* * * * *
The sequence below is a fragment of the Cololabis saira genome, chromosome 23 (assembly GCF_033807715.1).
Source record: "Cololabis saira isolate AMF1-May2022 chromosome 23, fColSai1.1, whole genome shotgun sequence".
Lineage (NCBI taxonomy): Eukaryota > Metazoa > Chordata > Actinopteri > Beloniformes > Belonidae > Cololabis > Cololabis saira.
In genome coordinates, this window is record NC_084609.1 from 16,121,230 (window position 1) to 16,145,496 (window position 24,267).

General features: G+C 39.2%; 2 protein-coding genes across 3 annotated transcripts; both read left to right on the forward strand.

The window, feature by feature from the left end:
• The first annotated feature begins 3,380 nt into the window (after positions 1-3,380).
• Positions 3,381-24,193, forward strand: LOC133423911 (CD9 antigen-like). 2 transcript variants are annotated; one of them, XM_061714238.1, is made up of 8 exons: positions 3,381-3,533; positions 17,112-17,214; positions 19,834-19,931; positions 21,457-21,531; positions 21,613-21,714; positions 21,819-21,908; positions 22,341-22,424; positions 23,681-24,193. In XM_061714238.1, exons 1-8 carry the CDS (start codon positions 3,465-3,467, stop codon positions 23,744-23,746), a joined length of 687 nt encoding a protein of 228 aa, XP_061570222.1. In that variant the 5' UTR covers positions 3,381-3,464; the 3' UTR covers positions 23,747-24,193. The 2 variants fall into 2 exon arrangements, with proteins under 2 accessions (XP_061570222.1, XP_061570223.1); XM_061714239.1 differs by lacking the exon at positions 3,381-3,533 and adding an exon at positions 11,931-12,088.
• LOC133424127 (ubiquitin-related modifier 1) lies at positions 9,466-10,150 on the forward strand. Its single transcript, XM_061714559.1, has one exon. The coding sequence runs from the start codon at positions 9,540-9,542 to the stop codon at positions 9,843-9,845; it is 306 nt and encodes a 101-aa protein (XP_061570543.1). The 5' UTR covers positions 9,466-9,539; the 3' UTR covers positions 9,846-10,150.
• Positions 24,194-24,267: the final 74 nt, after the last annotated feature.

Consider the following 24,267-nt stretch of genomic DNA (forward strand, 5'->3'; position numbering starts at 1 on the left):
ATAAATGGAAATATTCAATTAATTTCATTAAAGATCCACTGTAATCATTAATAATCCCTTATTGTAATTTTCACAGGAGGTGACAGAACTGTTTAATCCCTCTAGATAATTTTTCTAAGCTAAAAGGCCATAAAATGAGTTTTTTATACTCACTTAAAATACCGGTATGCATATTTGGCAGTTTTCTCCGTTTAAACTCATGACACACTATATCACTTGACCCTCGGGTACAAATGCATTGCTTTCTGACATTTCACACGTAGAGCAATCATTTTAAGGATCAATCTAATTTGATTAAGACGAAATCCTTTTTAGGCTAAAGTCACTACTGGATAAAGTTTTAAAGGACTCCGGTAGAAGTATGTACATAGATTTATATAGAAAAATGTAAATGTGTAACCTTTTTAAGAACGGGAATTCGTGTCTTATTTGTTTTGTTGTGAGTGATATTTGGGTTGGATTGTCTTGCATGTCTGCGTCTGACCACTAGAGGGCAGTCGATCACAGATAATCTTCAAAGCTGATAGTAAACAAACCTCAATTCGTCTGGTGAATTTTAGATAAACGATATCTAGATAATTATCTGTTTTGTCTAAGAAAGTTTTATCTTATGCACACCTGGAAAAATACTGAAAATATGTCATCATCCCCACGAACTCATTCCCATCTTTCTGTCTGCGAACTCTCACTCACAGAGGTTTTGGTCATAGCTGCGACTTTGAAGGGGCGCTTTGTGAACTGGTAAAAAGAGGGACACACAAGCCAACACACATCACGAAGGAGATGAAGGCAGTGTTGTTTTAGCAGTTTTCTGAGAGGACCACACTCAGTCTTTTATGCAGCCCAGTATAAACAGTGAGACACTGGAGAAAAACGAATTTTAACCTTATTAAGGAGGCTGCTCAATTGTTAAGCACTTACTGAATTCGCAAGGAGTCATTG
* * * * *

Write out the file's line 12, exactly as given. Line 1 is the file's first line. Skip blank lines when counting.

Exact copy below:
ATAAATGGAAATATTCAATTAATTTCATTAAAGATCCACTGTAATCATTAATAATCCCTTATTGTAATTTTCACAGGAGGTGACAGAACTGTTTAATCCCTCTAGATAATTTTTCTAAGCTAAAAGGCCATAAAATGAGTTTTTTATACTCACTTAAAATACCGGTATGCATATTTGGCAGTTTTCTCCGTTTAAACTCATGACACACTATATCACTTGACCCTCGGGTACAAATGCATTGCTTTCTGACATTTCACACGTAGAGCAATCATTTTAAGGATCAATCTAATTTGATTAAGACGAAATCCTTTTTAGGCTAAAGTCACTACTGGATAAAGTTTTAAAGGACTCCGGTAGAAGTATGTACATAGATTTATATAGAAAAATGTAAATGTGTAACCTTTTTAAGAACGGGAATTCGTGTCTTATTTGTTTTGTTGTGAGTGATATTTGGGTTGGATTGTCTTGCATGTCTGCGTCTGACCACTAGAGGGCAGTCGATCACAGATAATCTTCAAAGCTGATAGTAAACAAACCTCAATTCGTCTGGTGAATTTTAGATAAACGATATCTAGATAATTATCTGTTTTGTCTAAGAAAGTTTTATCTTATGCACACCTGGAAAAATACTGAAAATATGTCATCATCCCCACGAACTCATTCCCATCTTTCTGTCTGCGAACTCTCACTCACAGAGGTTTTGGTCATAGCTGCGACTTTGAAGGGGCGCTTTGTGAACTGGTAAAAAGAGGGACACACAAGCCAACACACATCACGAAGGAGATGAAGGCAGTGTTGTTTTAGCAGTTTTCTGAGAGGACCACACTCAGTCTTTTATGCAGCCCAGTATAAACAGTGAGACACTGGAGAAAAACGAATTTTAACCTTATTAAGGAGGCTGCTCAATTGTTAAGCACTTACTGAATTCGCAAGGAGTCATTG